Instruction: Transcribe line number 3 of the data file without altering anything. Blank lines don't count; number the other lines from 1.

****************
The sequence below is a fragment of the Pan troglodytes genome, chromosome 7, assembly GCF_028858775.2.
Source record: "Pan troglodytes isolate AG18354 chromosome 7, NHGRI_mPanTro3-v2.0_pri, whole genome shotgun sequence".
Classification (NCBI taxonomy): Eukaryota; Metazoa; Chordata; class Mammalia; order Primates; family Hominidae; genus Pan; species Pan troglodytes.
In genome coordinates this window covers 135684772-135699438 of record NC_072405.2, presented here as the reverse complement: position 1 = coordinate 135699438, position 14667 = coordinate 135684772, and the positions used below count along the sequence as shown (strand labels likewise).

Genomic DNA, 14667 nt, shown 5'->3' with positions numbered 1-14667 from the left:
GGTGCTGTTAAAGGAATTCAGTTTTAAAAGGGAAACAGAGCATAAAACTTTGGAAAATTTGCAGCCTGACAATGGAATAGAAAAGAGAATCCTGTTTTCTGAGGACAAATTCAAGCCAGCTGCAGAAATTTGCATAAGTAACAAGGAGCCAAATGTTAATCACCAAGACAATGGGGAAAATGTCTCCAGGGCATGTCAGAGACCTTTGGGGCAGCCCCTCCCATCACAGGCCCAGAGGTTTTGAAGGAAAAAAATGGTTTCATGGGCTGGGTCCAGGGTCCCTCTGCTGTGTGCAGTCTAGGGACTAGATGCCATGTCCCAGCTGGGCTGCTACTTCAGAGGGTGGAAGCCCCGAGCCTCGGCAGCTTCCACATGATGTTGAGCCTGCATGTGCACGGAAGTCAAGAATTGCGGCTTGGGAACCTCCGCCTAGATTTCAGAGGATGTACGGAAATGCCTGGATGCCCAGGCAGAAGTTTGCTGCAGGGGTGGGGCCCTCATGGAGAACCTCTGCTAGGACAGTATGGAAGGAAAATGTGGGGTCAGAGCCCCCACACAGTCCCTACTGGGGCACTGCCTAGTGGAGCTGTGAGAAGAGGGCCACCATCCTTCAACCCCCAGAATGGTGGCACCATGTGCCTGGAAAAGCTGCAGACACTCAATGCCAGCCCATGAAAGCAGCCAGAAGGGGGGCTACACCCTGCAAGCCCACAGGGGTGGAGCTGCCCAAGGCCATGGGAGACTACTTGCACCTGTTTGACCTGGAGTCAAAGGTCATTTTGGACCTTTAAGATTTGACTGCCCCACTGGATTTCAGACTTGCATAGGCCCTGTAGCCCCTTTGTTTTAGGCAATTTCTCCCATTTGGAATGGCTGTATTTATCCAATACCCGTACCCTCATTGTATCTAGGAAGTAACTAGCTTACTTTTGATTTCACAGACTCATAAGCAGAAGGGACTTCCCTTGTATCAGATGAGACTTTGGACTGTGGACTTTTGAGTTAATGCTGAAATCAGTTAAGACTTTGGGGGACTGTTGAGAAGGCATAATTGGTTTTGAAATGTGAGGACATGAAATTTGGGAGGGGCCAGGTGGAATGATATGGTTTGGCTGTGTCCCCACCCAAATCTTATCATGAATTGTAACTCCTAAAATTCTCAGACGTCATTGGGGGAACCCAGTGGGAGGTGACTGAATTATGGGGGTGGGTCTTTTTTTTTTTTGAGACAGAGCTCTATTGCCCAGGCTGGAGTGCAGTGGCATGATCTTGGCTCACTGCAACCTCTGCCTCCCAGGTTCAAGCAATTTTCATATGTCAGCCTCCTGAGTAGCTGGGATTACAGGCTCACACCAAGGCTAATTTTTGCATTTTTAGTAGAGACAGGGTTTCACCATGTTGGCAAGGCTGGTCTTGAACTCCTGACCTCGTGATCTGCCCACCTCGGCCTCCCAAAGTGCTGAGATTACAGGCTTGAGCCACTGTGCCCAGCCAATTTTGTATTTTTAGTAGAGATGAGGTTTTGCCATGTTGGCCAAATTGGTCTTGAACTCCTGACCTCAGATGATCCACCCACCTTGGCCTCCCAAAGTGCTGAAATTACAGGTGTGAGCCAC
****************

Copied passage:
Classification (NCBI taxonomy): Eukaryota; Metazoa; Chordata; class Mammalia; order Primates; family Hominidae; genus Pan; species Pan troglodytes.